No More Sloppy Burgers! How to Stack Your Burger

March 2, 2015 | By: Justin Moore-Brown

Have you ever built an amazing burger with all the trimmings, only to have all those toppings come spilling out onto your plate (or, worse, on your lap)? The problem isn't that you've got too much on your burger. The problem likely is that you've stacked your burger incorrectly. Here is how you should be stacking your burger to avoid the slop.

Toast the Bun

Toasting the bun gives it an extra crispness. It also makes the bun much firmer so it holds up a lot better. This reduces the risk of burger juices and condiments leaking out through a soggy bun!

Tip: if you are using a softer bread or have an extra juicy burger, put a leaf of lettuce on the bottom bun. This will protect it from getting all soggy!

Ketchup and Mustard on the Bottom, Mayo on the Top

If you are going to do more than 1 condiment, then you need to divide them up between the top and bottom bun. Otherwise, you end up with a slathery mess which will drip out when you bite into the burger. Mayo has a more delicate texture, so it works better on the top of the bun. But, if you want the strong taste of mustard or ketchup to hit your mouth first, then put those ones on top.

Pickles Below the Patty

Any small or irregularly-sized topping should go under the burger patty. This includes pickles, salsa, diced veggies, mushrooms, or olives. This is because they need something to weigh them down or else they would fall out of the burger.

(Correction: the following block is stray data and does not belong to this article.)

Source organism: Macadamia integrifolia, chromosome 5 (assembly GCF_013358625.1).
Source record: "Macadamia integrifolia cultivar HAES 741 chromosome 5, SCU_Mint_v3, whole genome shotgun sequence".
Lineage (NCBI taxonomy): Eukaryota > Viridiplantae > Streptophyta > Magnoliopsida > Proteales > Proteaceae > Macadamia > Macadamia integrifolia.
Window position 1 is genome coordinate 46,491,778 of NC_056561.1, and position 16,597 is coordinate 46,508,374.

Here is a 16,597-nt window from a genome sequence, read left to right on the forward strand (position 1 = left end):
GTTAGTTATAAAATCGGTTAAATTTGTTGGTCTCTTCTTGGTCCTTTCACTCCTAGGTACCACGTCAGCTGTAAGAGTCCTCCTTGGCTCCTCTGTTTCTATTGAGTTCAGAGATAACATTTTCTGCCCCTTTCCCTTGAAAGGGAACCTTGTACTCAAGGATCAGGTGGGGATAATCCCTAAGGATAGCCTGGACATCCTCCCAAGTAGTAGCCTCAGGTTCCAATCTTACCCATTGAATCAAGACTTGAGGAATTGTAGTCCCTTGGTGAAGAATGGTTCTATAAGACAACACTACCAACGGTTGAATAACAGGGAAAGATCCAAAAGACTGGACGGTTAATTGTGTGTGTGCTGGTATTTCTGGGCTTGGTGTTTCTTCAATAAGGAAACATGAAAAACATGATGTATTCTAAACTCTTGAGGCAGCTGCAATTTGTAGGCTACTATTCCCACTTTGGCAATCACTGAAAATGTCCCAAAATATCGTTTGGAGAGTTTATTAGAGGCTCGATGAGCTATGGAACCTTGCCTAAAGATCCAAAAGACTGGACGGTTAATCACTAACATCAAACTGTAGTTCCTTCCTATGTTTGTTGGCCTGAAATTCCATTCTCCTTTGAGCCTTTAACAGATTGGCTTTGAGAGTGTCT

Cheese on Top of the Patty

Cheese is fantastic on a burger, and not just because of the taste. The stickiness of the cheese helps hold any other toppings in place. Use a vegan cheese like Daiya or learn to make your own vegan cheese.

The Patty

Food experts recommend letting your burger patty sit for a bit before stacking it up. This is because a traditional beef burger is loaded with saturated fat. Saturated fats liquefy when heated, so the liquid fat will drip all over and make a messy burger; you've got to wait for the fat to cool and solidify again. Seeing as how The Beast Burger contains saturated fats too to provide that same juiciness found in real burger patties we'll understand if you just jump straight to stacking this 1/4 pound of beefy goodness.

Tomato Next

Tomato should always go right on top of the burger patty or cheese. The main reason for this is because tomatoes are slippery, and the rougher texture of the burger (or stickiness of the cheese) will help hold the tomato in place. If you are doing a cheese-less burger, then the juices from the tomato will drip onto the burger and keep it juicy.

Lettuce and Onion

Never put lettuce directly on top of a burger patty or cheese! The heat will make the lettuce wilt and it will lose its crunchy texture. So, if doing a tomato-less burger, then put the onion on next to create a protective barrier.

However, when you've got tomato on your burger, then it is best to put the lettuce on next. Otherwise, the top bun may slide around on top of the lettuce – especially if you've got a lot of mayo and condiments on the top bun. Put onion rounds on top of the lettuce to anchor it down. The onion rounds will capture the condiments and keep them from leaking out.

Top It Off

Get creative with your condiments! Spread some mashed avocado, horseradish, vegan mayo, or hot sauce on the bun. Top off your stack and enjoy!

Here is How It Stacks Up:

  • Bun
  • Ketchup/mustard
  • Pickles/salsa/mushrooms/small extras
  • Patty
  • Cheese
  • Tomato
  • Lettuce
  • Onion
  • Bun

How do you stack your burger?

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